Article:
The filibuster can be a useful delay tactic for the minority party, obstructing efforts by the Senate majority leader to advance new bills.
The victories of Jon Ossoff and Raphael Warnock in Georgia’s two Senate runoff elections earlier this month officially gave Democrats control of both chambers of Congress. It was a monumental pair of wins for the party and one that will give President-elect Joe Biden more leeway in passing his policy agenda.
While the Democrats certainly have much to celebrate going into the next presidential term, political reality will still constrain them. The next Senate will be split exactly evenly between 50 Republicans and 50 Democrats (the two independent senators caucus with the 48 Democrats).
With Vice President-elect Kamala Harris serving as the tiebreaking vote, Democrats technically have the majority in the Senate, but Republicans aren’t defenseless.
The main tool GOP senators will have at their disposal to disrupt the Biden agenda is the filibuster. The filibuster can be a useful delay tactic for the minority party, obstructing efforts by the Senate majority leader to advance new bills. Bypassing a filibuster requires 60 votes, meaning the Democrats will need the consensus of at least 10 Republican senators to pass legislation.
If Republicans do choose to obstruct Senate action, Democrats have one option that could streamline the process: abolishing the filibuster. It would be a drastic step, one that some Democrats have already indicated they oppose.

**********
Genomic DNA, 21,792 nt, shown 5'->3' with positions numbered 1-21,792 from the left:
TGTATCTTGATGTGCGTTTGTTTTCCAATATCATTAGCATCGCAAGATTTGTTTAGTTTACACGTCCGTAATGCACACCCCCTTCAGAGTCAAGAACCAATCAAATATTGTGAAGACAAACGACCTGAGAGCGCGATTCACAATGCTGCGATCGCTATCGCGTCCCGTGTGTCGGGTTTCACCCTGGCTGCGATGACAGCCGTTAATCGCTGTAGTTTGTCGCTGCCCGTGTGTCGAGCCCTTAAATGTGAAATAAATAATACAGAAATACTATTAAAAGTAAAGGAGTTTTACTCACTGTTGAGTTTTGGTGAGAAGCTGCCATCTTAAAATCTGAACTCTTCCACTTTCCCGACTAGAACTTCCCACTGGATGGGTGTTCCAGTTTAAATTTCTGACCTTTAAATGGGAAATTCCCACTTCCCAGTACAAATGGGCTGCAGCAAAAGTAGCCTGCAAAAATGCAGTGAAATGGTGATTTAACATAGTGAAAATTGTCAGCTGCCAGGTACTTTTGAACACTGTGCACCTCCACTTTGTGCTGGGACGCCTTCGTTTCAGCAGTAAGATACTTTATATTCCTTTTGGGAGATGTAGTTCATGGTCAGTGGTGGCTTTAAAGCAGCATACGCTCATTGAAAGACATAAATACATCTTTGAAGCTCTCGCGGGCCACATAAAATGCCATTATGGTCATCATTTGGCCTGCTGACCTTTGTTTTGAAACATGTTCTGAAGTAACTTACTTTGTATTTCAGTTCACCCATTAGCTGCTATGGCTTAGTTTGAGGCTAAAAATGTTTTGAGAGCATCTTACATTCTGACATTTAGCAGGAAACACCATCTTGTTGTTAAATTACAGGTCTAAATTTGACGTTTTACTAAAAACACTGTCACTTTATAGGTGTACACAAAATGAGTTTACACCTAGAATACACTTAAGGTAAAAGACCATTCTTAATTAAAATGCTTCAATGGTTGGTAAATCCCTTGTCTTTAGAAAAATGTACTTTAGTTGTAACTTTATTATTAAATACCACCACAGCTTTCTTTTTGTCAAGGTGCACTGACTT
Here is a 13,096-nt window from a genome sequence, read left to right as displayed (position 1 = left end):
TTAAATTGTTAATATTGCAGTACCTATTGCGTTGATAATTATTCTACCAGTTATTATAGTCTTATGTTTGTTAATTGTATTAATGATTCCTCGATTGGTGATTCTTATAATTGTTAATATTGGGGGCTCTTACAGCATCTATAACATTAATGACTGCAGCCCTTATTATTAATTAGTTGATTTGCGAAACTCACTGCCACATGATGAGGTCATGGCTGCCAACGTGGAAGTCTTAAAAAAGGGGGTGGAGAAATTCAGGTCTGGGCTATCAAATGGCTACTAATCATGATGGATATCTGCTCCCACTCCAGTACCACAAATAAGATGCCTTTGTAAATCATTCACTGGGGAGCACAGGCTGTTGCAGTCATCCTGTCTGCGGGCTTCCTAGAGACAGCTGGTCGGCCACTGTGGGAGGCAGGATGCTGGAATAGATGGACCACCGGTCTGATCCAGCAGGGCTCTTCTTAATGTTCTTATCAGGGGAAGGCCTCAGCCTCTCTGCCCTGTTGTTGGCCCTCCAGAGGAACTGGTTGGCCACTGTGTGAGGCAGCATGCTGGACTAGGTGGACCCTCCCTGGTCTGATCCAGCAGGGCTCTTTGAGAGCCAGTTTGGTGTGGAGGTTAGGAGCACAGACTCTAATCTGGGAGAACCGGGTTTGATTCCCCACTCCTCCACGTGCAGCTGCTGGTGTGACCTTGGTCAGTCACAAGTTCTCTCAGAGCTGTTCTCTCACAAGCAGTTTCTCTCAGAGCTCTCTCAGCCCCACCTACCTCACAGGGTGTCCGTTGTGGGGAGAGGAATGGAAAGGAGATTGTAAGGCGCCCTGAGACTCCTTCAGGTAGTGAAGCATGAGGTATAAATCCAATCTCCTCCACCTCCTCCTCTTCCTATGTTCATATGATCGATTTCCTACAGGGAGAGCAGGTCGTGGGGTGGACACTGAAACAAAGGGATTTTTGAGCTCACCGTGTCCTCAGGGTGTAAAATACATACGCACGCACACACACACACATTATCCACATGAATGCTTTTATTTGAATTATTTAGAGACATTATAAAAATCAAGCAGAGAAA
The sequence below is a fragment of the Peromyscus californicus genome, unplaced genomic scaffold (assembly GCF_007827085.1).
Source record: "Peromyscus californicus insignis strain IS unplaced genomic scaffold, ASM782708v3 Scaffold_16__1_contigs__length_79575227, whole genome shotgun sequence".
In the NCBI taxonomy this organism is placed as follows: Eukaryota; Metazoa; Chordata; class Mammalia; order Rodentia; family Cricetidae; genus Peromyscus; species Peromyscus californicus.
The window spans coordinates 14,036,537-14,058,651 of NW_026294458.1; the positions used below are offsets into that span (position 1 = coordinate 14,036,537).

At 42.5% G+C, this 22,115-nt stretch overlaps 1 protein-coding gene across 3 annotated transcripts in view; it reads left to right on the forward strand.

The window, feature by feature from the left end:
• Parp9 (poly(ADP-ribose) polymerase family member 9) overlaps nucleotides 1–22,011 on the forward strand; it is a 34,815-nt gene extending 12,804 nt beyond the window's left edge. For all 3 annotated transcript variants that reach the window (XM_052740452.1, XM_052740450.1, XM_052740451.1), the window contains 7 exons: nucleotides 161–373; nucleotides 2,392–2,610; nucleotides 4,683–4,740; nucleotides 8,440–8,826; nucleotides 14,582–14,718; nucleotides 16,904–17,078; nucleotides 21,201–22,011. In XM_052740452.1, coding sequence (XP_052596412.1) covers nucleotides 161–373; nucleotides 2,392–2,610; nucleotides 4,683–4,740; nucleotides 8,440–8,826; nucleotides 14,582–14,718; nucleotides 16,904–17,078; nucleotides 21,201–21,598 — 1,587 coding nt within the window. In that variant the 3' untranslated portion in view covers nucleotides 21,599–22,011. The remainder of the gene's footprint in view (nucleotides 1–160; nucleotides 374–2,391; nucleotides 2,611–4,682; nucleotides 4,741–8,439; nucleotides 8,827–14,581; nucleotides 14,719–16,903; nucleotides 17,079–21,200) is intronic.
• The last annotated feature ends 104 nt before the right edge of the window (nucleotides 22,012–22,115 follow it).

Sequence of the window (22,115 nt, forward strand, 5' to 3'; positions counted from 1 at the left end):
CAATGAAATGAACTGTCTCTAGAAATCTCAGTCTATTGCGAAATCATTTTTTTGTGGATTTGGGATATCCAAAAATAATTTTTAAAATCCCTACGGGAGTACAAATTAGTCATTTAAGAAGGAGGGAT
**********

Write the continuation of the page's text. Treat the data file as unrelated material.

What is the filibuster?
The official Senate glossary defines the filibuster as a term for “any attempt to block or delay Senate action on a bill or other matter by debating it at length, by offering numerous procedural motions, or by any other delaying or obstructive actions.”
The odd term originally comes from the Dutch word for “pirate” and has been in popular use in United States politics since the 1850s. While this form of “unlimited debate” was originally a means used in both Chambers of Congress, the House of Representatives, having grown too large, voted to put restraints on its use.
In 1917, the Senate limited the filibuster with what is known as “cloture”: two-thirds of the body could vote to end debate, allowing for the body to vote on legislation. A two-thirds majority was still a high bar to pass, so cloture rarely worked. In 1975, the Senate reduced the cloture majority to three-fifths, or 60 of the 100 total senators.
There are many famous (and infamous) examples of senators using the filibuster. The longest filibuster lasted 24 hours and 18 minutes and was carried out in 1957 by the segrationist Senator Strom Thurmond of South Carolina. Thurmond, who only took one bathroom break during the marathon session, was opposing the Civil Rights Act of 1957, which nonetheless passed.
In recent years, lengthy filibusters have twice been carried out by Republican Senator Rand Paul. The first time was a 13-hour stint in 2013 to block President Barack Obama’s nomination of John Brennan as Central Intelligence Agency (CIA) director. Rand was opposed to the Obama administration’s potential use of drones against US citizens. Brennan was confirmed nonetheless.
Two years later, Rand made a 10-and-a-half-hour stand against extending the Patriot Act, which was first enacted under President George W. Bush following the 9/11 terrorist attacks. Rand opposed the act in part because it allowed the government to collect the phone records of US citizens, though the House had previously voted to end that specific program.
The Patriot Act was not reauthorized, but a similar bill, the USA Freedom Act, was passed later that year. The latter bill officially ended the National Security Agency’s bulk collection of phone data.